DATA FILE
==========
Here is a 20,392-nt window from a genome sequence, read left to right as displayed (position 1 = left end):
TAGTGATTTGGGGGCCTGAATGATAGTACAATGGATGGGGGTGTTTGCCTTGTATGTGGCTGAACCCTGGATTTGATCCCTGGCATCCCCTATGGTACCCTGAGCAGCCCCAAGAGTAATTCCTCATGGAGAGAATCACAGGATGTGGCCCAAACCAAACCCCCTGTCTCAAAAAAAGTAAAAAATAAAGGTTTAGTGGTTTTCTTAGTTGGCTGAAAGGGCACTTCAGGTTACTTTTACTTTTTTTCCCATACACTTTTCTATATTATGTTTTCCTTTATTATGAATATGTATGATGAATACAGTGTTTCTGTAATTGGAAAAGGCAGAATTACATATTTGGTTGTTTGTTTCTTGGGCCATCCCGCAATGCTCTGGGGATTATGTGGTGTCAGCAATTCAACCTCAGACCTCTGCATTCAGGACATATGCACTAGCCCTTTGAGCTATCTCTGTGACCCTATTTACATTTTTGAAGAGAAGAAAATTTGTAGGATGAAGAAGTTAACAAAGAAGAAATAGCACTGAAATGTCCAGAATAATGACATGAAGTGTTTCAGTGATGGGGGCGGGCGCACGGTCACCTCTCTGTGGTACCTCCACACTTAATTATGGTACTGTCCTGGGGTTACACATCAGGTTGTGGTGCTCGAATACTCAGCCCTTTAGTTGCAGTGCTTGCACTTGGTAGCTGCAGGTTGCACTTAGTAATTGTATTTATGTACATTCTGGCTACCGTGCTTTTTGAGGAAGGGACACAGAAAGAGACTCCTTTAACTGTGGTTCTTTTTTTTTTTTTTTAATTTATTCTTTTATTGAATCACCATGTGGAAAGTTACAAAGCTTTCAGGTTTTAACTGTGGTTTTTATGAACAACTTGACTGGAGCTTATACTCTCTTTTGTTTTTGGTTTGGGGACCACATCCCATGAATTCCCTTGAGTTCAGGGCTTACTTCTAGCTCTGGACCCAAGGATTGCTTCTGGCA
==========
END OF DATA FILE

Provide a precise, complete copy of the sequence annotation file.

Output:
Here is a 20,392-nt window from a genome sequence, read left to right as displayed (position 1 = left end):
TAGTGATTTGGGGGCCTGAATGATAGTACAATGGATGGGGGTGTTTGCCTTGTATGTGGCTGAACCCTGGATTTGATCCCTGGCATCCCCTATGGTACCCTGAGCAGCCCCAAGAGTAATTCCTCATGGAGAGAATCACAGGATGTGGCCCAAACCAAACCCCCTGTCTCAAAAAAAGTAAAAAATAAAGGTTTAGTGGTTTTCTTAGTTGGCTGAAAGGGCACTTCAGGTTACTTTTACTTTTTTTCCCATACACTTTTCTATATTATGTTTTCCTTTATTATGAATATGTATGATGAATACAGTGTTTCTGTAATTGGAAAAGGCAGAATTACATATTTGGTTGTTTGTTTCTTGGGCCATCCCGCAATGCTCTGGGGATTATGTGGTGTCAGCAATTCAACCTCAGACCTCTGCATTCAGGACATATGCACTAGCCCTTTGAGCTATCTCTGTGACCCTATTTACATTTTTGAAGAGAAGAAAATTTGTAGGATGAAGAAGTTAACAAAGAAGAAATAGCACTGAAATGTCCAGAATAATGACATGAAGTGTTTCAGTGATGGGGGCGGGCGCACGGTCACCTCTCTGTGGTACCTCCACACTTAATTATGGTACTGTCCTGGGGTTACACATCAGGTTGTGGTGCTCGAATACTCAGCCCTTTAGTTGCAGTGCTTGCACTTGGTAGCTGCAGGTTGCACTTAGTAATTGTATTTATGTACATTCTGGCTACCGTGCTTTTTGAGGAAGGGACACAGAAAGAGACTCCTTTAACTGTGGTTCTTTTTTTTTTTTTTTAATTTATTCTTTTATTGAATCACCATGTGGAAAGTTACAAAGCTTTCAGGTTTTAACTGTGGTTTTTATGAACAACTTGACTGGAGCTTATACTCTCTTTTGTTTTTGGTTTGGGGACCACATCCCATGAATTCCCTTGAGTTCAGGGCTTACTTCTAGCTCTGGACCCAAGGATTGCTTCTGGCA